|232. RUBIES and the RUBY RUSH.|
|"But found they were not rubies. They were garnets".|
This is one of the very few consistent aspects of Lasseter's account of his alleged journey across Australia in 1897. In its various tellings and recollections Lasseter had heard of a discovery of rubies in Central Australia and a rush was on for the valuable gems. In 1897 at the age of seventeen years, Lasseter thought he would try his luck and like all before him ten years earlier had discovered, the rubies were common garnets. Lasseter pushed on west to discover that gold reef somewhere in Lasseter Country.
In 1886 the explorer and surveyor David Lindsay, discovered brilliant red gemstones in the eastern MacDonnell Ranges. These stones were incorrectly identified as rubies and exaggerated by promoters and rouges as being the best ever seen. The following year, 1887, saw a modest rush to exploit the stones and hopefully drag South Australia out of economic depression. There was probably more activity on the Adelaide stock exchange and the mining pages of the press than on the ruby field, and within the year the unfortunate truth was known, the so called rubies were worthless. Ten years after this flash in the pan Lasseter arrived from the east on his single horse.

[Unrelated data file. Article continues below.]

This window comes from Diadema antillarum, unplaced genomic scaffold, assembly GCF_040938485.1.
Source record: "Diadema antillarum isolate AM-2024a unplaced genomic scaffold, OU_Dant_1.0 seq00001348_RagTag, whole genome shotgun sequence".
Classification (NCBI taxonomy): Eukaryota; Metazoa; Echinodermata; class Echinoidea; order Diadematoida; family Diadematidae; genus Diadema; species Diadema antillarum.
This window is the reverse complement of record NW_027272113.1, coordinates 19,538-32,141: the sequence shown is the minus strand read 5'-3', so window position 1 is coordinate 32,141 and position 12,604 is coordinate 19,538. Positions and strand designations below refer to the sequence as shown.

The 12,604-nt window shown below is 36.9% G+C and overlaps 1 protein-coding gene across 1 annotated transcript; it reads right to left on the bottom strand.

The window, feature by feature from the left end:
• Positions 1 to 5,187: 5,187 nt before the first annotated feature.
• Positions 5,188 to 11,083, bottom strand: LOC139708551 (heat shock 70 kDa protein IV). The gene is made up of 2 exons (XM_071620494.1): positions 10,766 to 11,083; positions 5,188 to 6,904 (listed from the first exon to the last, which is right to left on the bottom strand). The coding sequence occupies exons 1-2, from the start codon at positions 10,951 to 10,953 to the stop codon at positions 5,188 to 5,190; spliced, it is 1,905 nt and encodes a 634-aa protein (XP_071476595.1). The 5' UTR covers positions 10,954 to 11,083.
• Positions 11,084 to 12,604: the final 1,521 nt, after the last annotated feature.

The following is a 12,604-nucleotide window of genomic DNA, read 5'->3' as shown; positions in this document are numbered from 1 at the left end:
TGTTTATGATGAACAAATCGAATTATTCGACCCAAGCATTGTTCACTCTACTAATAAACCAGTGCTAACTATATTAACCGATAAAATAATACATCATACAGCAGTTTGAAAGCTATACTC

Within the year ruby script collapsed and the promoters disappeared with the loot and the shareholders went broke. But the men in the field persevered and went on to discover the Arltunga and Winnecke gold fields that in turn lead to the founding of Alice Springs.
At Mount Marjorie Blakeley should have wondered why certain inconsistencies in Lasseter's navigation weren't exposed back in Sydney. He might also consider that he should have been the first to see the obvious flaws in Lasseter's 1897 story. There has only been one ruby rush to Central Australia and that is the one precipitated by Lindsay's discovery in 1886. Lasseter was only six or seven years old at the time or ten years late for the rush, and whether by design or ignorance this fact was not followed up. So much for Blakeley's note taking over several Saturday afternoons while interviewing Lasseter in Hyde Park, and as for Idriess ferreting out the facts well don't let them in the way of a good story.
© R.Ross. 1999-2006